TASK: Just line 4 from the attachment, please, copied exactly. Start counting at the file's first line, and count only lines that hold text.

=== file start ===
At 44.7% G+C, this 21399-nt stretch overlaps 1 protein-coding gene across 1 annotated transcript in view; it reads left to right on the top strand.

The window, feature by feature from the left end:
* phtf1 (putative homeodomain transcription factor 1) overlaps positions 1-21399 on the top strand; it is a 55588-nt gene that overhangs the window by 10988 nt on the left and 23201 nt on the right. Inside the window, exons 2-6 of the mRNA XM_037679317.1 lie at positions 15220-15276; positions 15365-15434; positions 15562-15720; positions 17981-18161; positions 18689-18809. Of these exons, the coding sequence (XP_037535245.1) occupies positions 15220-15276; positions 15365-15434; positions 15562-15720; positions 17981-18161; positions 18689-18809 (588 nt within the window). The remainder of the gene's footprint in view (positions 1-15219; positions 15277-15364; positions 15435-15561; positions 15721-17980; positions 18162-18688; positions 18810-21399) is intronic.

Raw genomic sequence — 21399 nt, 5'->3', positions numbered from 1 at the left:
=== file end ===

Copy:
Raw genomic sequence — 21399 nt, 5'->3', positions numbered from 1 at the left: